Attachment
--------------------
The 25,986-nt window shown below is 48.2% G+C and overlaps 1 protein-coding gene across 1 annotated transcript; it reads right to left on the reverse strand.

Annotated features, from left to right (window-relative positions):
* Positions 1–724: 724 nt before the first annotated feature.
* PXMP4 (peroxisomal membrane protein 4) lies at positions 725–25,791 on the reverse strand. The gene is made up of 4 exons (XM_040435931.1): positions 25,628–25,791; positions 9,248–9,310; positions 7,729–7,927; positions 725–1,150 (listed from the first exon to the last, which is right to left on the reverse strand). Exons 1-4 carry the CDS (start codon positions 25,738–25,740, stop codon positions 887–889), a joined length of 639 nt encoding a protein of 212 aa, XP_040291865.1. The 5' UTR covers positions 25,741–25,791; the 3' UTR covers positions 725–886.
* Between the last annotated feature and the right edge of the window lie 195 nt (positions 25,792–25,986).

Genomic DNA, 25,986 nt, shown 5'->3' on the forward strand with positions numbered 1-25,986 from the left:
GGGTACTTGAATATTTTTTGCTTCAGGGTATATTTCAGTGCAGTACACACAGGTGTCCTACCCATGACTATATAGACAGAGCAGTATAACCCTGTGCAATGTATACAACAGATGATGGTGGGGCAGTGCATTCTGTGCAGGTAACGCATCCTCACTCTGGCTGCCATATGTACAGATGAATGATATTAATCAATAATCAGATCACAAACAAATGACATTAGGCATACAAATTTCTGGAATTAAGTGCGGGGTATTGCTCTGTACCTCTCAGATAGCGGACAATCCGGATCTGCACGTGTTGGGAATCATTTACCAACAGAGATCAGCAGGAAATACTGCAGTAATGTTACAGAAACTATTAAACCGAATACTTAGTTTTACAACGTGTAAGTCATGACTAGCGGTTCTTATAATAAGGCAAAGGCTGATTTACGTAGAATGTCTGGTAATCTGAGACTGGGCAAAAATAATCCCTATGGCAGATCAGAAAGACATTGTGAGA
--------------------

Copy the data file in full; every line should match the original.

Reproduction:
The 25,986-nt window shown below is 48.2% G+C and overlaps 1 protein-coding gene across 1 annotated transcript; it reads right to left on the reverse strand.

Annotated features, from left to right (window-relative positions):
* Positions 1–724: 724 nt before the first annotated feature.
* PXMP4 (peroxisomal membrane protein 4) lies at positions 725–25,791 on the reverse strand. The gene is made up of 4 exons (XM_040435931.1): positions 25,628–25,791; positions 9,248–9,310; positions 7,729–7,927; positions 725–1,150 (listed from the first exon to the last, which is right to left on the reverse strand). Exons 1-4 carry the CDS (start codon positions 25,738–25,740, stop codon positions 887–889), a joined length of 639 nt encoding a protein of 212 aa, XP_040291865.1. The 5' UTR covers positions 25,741–25,791; the 3' UTR covers positions 725–886.
* Between the last annotated feature and the right edge of the window lie 195 nt (positions 25,792–25,986).

Genomic DNA, 25,986 nt, shown 5'->3' on the forward strand with positions numbered 1-25,986 from the left:
GGGTACTTGAATATTTTTTGCTTCAGGGTATATTTCAGTGCAGTACACACAGGTGTCCTACCCATGACTATATAGACAGAGCAGTATAACCCTGTGCAATGTATACAACAGATGATGGTGGGGCAGTGCATTCTGTGCAGGTAACGCATCCTCACTCTGGCTGCCATATGTACAGATGAATGATATTAATCAATAATCAGATCACAAACAAATGACATTAGGCATACAAATTTCTGGAATTAAGTGCGGGGTATTGCTCTGTACCTCTCAGATAGCGGACAATCCGGATCTGCACGTGTTGGGAATCATTTACCAACAGAGATCAGCAGGAAATACTGCAGTAATGTTACAGAAACTATTAAACCGAATACTTAGTTTTACAACGTGTAAGTCATGACTAGCGGTTCTTATAATAAGGCAAAGGCTGATTTACGTAGAATGTCTGGTAATCTGAGACTGGGCAAAAATAATCCCTATGGCAGATCAGAAAGACATTGTGAGA